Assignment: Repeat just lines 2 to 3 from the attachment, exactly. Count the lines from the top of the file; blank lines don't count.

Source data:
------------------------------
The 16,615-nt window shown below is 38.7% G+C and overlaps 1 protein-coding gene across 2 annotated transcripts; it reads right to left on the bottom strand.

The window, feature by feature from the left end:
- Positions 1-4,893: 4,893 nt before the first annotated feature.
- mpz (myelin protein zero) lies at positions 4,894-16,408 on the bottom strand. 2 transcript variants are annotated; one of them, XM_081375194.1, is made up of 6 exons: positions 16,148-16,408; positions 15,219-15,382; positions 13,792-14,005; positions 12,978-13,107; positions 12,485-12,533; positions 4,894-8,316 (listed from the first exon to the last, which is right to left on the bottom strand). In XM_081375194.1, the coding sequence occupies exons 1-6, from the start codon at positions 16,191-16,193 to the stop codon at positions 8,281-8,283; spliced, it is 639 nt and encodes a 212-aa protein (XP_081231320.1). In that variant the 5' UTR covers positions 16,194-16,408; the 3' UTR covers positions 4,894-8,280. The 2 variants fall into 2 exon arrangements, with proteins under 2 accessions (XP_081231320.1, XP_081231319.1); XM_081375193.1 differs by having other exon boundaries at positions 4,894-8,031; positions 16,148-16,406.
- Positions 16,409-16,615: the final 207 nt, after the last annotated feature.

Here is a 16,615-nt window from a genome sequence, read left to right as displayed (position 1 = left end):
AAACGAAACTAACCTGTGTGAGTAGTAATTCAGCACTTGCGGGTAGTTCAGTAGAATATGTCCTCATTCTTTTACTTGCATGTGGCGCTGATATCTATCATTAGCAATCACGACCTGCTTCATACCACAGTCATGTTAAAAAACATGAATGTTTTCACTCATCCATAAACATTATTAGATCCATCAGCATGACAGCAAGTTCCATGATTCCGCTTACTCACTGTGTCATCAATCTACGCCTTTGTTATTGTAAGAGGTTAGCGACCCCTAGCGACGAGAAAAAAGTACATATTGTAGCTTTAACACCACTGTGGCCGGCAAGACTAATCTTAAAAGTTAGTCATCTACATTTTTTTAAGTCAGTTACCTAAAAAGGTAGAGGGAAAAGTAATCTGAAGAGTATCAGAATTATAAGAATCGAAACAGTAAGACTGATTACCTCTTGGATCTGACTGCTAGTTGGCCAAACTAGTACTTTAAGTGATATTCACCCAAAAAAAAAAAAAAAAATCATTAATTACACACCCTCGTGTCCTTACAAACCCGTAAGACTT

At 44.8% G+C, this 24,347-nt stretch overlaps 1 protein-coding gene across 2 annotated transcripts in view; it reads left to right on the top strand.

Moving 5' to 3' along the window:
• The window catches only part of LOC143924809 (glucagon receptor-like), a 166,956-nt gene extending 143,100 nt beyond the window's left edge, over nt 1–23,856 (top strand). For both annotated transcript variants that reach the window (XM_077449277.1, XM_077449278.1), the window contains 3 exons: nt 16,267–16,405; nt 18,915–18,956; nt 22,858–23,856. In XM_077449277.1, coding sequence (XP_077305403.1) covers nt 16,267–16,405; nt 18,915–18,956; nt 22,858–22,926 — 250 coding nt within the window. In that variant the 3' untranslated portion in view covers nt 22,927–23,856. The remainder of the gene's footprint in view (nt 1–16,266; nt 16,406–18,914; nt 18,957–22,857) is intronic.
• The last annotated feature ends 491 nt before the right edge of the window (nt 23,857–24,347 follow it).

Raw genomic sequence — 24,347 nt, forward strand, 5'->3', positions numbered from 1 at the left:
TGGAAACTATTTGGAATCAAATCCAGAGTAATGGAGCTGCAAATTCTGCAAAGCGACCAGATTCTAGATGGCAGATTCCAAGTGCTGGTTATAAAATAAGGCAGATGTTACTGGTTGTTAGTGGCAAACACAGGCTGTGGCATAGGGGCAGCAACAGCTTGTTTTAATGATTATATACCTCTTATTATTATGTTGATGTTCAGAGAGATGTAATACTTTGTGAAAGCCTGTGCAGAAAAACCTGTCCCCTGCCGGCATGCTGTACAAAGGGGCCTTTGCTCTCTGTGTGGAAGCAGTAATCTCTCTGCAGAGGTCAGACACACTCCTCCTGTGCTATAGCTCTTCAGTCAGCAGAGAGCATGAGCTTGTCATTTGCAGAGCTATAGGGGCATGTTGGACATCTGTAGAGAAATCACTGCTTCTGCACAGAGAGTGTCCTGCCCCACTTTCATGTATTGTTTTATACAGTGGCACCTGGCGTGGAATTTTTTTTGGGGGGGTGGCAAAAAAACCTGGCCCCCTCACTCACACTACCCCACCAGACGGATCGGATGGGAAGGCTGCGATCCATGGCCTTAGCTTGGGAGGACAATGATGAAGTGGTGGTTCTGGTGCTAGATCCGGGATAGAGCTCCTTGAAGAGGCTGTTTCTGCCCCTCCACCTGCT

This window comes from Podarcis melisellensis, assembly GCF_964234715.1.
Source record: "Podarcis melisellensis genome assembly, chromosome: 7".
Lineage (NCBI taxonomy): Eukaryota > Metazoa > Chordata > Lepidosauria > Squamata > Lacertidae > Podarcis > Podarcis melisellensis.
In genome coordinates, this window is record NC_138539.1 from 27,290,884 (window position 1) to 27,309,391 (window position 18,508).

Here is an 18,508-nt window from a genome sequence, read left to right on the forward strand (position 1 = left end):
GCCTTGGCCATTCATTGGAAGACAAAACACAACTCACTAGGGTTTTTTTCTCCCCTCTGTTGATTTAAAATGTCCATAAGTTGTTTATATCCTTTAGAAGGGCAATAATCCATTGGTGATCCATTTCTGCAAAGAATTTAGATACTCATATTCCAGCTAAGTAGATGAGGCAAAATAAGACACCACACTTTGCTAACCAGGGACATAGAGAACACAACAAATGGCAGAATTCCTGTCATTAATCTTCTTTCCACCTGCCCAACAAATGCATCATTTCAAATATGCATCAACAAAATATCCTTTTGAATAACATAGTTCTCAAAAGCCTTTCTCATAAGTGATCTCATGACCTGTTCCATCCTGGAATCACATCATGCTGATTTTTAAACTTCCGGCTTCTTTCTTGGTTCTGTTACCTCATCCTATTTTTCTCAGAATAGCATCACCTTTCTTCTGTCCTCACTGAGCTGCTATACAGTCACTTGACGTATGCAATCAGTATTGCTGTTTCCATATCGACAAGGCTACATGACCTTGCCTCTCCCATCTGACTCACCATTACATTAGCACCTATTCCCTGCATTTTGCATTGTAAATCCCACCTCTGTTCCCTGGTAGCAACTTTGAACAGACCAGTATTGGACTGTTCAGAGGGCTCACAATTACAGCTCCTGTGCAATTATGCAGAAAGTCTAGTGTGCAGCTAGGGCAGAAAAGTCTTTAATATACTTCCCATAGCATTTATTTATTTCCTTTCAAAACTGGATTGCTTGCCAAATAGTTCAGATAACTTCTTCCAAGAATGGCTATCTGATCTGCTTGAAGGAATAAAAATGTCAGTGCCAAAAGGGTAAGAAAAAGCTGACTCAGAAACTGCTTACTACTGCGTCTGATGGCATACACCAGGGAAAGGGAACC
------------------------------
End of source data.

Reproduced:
The window, feature by feature from the left end:
- Positions 1-4,893: 4,893 nt before the first annotated feature.